Briefly, the four-part lesson works (or doesn’t) like this. You tell children what they are going to learn (if you really want to waste some time, you can get them to copy it off the board); then you do some completely unrelated 10-minute activity that took an hour to prepare. After 20 minutes tidying up, you launch – half an hour into the lesson – into teaching them something. In theory, your class would then apply this knowledge independently, but you took too much time on the starter.
At the end, you do a recap, in which you ask your class what they have learned, and they reply: “Nothing. We spent most of the lesson tidying up the Scrabble boards.” Simple, really.
Philip Beadle, Education Guardian, 24th October 2006
This is an old quote, but perfectly sums up a position when a teaching style is applied because you were told to by a senior leader, but the teacher failed to reflect on the impact and the reason why they undertook the activity in the first place.
Starters can actually be applied in many meaningful ways. They can be used as a mechanism to ensure retention of knowledge from previous topics, to get students to respond to previous feedback, to excite the class, to calm the class, to get them wondering about the lesson. All of these are very valid if the execution is good and practice is consistent, building habits in the learners.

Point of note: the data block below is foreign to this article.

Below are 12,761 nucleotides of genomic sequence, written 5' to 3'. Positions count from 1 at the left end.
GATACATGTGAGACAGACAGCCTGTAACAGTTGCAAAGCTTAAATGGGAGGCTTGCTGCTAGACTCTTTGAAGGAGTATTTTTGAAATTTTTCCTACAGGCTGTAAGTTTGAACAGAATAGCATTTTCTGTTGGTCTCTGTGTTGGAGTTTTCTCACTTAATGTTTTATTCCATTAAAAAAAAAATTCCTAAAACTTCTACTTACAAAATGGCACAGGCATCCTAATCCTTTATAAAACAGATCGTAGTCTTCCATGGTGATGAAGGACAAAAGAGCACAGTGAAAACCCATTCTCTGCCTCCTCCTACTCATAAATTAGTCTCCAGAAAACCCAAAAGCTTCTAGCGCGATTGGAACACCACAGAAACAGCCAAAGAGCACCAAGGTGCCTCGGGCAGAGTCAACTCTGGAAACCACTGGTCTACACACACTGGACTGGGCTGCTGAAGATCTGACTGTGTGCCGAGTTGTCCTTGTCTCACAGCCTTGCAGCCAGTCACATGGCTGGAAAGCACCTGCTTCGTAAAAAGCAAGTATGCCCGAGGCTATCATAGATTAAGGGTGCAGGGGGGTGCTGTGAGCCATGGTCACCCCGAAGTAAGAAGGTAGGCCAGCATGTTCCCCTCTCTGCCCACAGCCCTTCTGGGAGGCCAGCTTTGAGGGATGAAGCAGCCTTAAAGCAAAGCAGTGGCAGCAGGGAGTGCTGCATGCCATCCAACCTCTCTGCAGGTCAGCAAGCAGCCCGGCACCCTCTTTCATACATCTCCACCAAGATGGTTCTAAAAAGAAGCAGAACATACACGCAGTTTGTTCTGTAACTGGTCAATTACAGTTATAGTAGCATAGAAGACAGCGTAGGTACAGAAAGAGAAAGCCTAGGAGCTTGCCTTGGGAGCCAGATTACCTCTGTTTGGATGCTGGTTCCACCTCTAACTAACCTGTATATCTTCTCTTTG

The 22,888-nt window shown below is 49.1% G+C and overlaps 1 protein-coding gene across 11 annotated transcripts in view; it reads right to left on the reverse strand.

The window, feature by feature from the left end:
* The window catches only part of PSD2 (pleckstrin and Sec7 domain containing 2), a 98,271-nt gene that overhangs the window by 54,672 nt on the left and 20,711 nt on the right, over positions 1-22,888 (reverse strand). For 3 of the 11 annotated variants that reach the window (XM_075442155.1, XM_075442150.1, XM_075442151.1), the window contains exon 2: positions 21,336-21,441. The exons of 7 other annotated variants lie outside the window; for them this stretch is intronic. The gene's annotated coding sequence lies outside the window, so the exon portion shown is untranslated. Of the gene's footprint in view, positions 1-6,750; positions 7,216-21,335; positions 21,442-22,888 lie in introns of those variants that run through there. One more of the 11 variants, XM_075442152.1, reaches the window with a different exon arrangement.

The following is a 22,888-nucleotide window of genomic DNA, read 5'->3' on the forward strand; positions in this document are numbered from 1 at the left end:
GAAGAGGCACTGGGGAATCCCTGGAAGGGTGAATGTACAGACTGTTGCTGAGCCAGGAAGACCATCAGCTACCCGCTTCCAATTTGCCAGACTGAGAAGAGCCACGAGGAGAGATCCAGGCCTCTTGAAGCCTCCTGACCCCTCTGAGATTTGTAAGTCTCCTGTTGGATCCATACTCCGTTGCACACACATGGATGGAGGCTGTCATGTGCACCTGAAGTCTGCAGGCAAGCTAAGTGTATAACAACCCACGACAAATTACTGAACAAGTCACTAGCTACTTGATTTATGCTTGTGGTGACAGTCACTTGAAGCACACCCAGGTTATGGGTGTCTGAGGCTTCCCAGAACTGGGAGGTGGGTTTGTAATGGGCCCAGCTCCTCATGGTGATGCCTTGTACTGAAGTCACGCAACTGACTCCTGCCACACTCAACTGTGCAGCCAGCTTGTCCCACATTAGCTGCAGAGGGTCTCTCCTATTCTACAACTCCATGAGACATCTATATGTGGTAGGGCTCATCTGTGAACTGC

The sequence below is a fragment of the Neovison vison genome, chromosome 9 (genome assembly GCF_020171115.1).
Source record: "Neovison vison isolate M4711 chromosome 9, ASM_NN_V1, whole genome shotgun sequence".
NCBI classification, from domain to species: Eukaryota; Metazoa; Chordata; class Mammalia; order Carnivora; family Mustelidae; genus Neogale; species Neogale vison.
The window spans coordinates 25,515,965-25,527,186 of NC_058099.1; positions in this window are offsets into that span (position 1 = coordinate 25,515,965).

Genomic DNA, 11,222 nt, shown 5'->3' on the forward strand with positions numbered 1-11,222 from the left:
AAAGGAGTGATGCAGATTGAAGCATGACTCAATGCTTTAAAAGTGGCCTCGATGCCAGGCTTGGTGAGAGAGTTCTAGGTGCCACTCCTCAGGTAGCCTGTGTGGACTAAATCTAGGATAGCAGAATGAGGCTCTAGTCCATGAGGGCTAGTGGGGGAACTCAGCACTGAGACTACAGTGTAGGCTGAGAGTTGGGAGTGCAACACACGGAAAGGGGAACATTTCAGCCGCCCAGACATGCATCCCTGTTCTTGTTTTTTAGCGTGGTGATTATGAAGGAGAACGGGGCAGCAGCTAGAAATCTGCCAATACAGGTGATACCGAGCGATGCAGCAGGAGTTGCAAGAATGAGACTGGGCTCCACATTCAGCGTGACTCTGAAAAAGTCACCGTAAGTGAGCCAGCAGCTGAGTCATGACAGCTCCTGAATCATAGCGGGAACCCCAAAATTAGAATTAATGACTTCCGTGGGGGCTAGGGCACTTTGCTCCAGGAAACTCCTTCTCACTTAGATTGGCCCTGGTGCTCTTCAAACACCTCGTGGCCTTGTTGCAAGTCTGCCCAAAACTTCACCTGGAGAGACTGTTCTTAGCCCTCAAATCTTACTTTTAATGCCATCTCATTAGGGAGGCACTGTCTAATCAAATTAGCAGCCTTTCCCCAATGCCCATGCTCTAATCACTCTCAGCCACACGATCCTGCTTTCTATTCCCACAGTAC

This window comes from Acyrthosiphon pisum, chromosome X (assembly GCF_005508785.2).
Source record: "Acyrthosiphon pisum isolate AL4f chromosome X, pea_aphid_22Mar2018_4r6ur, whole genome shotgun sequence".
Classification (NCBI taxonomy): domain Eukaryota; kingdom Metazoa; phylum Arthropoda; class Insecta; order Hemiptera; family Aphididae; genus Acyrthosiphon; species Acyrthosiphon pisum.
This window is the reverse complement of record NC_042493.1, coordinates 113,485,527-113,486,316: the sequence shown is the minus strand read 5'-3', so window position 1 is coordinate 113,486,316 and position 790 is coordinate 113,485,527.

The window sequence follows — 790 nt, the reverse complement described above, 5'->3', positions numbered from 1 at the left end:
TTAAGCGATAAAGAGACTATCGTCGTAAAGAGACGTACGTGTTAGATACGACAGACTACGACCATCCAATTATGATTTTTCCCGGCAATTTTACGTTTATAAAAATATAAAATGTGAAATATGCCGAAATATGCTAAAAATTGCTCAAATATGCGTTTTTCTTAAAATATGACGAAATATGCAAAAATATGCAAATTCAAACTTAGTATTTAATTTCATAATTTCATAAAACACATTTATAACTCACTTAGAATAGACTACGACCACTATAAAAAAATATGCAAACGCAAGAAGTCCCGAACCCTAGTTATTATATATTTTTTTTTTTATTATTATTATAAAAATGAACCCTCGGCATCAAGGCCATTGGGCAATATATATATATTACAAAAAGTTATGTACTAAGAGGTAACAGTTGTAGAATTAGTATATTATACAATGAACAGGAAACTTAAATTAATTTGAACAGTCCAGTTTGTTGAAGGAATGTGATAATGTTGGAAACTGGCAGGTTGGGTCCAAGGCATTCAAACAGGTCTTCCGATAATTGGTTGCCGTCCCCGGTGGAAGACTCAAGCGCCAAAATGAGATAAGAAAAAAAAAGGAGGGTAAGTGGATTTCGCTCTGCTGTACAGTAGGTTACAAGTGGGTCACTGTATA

The purpose of a starter at GCSE when using CraignDave resources is to provide engagement on entry. Students will often arrive at different times and you need to decide when the lesson should actually start. This is problematic as you don’t want to start the lesson only to have to repeat most of what you have just said. Equally you don’t want students having nothing to do until everyone else arrives. You need lessons to be self-starting and not dependent on who and how many students have arrived at the lesson. Whist starter activities can be irrelevant to the lesson itself depending on what you are trying to achieve; it is usually better if they focus on the topic in hand. We like to pose questions on the board, get the students to find out more about a topic and complete very short activities that can be thrown away. Critically, it doesn’t really matter if a student completes the activity or not. It is to engage them and get them thinking about the topic before the “real part” of the lesson begins. Students are therefore challenged from the get-go.
With a flipped classroom approach, students can also make a start on their workbooks (at GCSE), or activities/SLR (at A’level) without you even formally starting the lesson if you want to do that and instil this habit in the students. You can then pause them further into the lesson when it is calm and everyone has been in the classroom for a short period of time.
Critically you don’t want a starter to dominate a lesson. You don’t want it to be reliant on how many students have arrived. You don’t want it to involve logistics that need explaining. You don’t want it to include packing up that will drain pace later. You don’t want it reliant on you!
You do want it to make sure all students can engage with something productive whilst they are waiting. You do want them to be in the right frame of mind for the lesson, to warm them up. You do want it to be brisk.